"I hope we will all be able to come together," Antonio Guterres says
He served 10 years as the head of the UN's refugee agency
Antonio Guterres cheerfully walked into the United Nations on Tuesday to officially assume his position as secretary-general.
But looming large over his future is a man not far away, at Trump Tower in Manhattan, who also starts his new job soon.
President-elect Donald Trump has criticized the UN for its failure to perform and for a Security Council vote against Israel on settlements. He even tweeted that the UN was just a place “to talk and have a good time.”
When asked if Trump’s criticism worried him, Guterres responded, “No. I am concerned about all the terrible problems we face in the world, all the wars that are happening everywhere.” He added, “I hope we will all be able to come together.”
Trump did say the UN has “such great potential.”
Guterres, in a Snapchat interview Tuesday, took note of that remark.
“That’s exactly what I feel. My job is to make sure that potential becomes a reality,” he said.
“The US is a country totally committed to UN reforms and will be an important ally in the work ahead that needs to be done.”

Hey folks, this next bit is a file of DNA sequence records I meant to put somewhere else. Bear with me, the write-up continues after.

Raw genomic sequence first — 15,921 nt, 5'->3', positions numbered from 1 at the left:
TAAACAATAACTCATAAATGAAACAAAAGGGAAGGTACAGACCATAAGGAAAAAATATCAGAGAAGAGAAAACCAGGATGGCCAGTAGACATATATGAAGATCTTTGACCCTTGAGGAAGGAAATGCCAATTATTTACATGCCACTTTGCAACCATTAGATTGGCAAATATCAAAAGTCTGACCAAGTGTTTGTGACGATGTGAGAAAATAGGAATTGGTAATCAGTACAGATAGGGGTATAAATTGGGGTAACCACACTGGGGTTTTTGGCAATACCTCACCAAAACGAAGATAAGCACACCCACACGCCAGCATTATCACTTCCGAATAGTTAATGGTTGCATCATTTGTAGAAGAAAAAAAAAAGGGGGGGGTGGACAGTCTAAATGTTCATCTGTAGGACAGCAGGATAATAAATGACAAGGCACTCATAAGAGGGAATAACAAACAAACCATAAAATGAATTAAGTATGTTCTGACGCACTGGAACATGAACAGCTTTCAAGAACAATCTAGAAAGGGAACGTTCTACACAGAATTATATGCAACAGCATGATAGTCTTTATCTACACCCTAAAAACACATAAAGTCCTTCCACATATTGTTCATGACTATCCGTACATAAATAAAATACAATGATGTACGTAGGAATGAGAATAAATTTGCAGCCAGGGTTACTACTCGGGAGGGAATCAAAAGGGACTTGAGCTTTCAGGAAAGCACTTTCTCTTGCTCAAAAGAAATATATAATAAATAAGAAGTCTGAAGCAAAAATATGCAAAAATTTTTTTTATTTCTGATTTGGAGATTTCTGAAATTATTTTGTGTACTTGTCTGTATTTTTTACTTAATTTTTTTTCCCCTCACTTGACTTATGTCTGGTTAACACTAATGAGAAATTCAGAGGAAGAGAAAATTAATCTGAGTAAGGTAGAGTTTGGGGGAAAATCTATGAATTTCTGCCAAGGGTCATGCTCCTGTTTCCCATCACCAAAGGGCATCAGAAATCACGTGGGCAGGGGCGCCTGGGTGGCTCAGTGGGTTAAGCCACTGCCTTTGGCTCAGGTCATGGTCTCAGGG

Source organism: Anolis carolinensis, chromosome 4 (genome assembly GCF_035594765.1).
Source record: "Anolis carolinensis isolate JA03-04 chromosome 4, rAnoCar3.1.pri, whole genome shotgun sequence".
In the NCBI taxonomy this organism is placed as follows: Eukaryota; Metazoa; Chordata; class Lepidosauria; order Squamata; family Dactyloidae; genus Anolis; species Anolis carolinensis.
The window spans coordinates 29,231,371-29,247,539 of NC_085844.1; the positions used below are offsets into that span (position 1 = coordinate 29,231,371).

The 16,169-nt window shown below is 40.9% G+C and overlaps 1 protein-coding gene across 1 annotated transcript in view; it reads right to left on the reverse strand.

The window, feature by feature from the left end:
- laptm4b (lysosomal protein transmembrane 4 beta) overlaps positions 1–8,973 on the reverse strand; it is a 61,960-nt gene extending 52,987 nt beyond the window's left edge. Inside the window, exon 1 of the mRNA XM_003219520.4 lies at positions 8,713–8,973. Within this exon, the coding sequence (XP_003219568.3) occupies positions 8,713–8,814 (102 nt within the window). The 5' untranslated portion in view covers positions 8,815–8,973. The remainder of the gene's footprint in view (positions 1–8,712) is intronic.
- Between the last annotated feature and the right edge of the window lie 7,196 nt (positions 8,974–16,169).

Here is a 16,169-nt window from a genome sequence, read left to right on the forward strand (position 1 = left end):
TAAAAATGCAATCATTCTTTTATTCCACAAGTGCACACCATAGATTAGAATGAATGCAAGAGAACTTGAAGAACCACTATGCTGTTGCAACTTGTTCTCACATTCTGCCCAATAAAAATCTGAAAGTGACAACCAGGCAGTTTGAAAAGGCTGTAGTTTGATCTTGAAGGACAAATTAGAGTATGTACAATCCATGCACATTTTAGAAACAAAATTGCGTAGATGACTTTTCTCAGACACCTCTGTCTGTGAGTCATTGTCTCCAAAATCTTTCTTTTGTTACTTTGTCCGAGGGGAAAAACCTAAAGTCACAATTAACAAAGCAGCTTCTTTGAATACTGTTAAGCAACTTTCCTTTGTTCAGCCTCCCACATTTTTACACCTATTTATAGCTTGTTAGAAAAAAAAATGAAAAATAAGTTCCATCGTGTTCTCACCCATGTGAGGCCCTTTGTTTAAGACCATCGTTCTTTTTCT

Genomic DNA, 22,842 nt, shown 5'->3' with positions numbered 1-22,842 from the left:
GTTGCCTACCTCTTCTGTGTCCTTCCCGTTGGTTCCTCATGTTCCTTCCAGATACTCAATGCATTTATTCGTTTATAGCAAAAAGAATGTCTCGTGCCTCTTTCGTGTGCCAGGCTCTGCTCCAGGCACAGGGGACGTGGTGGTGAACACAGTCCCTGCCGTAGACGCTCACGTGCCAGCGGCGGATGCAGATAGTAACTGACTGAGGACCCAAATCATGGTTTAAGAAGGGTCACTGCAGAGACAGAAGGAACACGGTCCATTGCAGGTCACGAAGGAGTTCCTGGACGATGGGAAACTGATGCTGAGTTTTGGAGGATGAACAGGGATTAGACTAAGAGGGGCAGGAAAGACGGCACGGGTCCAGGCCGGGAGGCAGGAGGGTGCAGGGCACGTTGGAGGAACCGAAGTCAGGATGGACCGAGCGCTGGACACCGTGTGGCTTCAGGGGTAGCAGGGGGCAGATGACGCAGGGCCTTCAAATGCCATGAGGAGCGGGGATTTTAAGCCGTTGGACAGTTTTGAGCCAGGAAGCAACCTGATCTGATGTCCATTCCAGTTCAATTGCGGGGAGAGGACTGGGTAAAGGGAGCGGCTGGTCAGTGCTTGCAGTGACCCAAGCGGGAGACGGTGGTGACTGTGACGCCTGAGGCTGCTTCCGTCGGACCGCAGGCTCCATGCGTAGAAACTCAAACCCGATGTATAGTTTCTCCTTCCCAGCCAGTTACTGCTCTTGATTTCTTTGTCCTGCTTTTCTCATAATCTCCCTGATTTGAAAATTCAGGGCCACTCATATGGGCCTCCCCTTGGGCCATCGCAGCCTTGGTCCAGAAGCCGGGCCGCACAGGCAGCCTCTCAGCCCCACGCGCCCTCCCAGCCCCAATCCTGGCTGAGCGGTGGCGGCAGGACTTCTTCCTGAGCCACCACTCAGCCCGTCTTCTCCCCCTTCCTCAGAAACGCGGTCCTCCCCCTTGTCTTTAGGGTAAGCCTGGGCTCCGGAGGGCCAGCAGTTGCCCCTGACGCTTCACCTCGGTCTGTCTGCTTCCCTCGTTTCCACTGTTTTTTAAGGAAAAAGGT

The United States is by far the largest funder of the 193 member countries of the UN, providing more than 20% of the UN budget. Any secretary-general has to make sure relations are good with the White House.
This is only the second time a UN secretary-general and a US president will begin their terms within weeks of each other.
Guterres, a former prime minister of Portugal, has been praised by former colleagues for his negotiating skills. He served 10 years as the head of the UN’s refugee agency based in Geneva.
UN spokesman Stephane Dujarric said the new secretary-general wants 2017 to be a year of peace, spurred by a surge in diplomacy.
Guterres is a realist.
“We are facing very challenging times,” he said in off-the-cuff remarks to dozens of staff members gathered in the lobby, citing global terrorism and refugees as two of the major problems in the world.
The secretary-general noted there’s a lot of resentment and skepticism about the UN’s role. He told staff members to be proud of their achievements but added that “we should recognize our shortcomings and failures.”
Guterres appears to be more to-the-point than his predecessor, Ban Ki-moon of South Korea, and more relaxed. Guterres, for example, spoke without notes to the UN staff.
Guterres concluded by telling the staff, “It’s not enough to do the right thing. We need to earn the right to do the right thing.”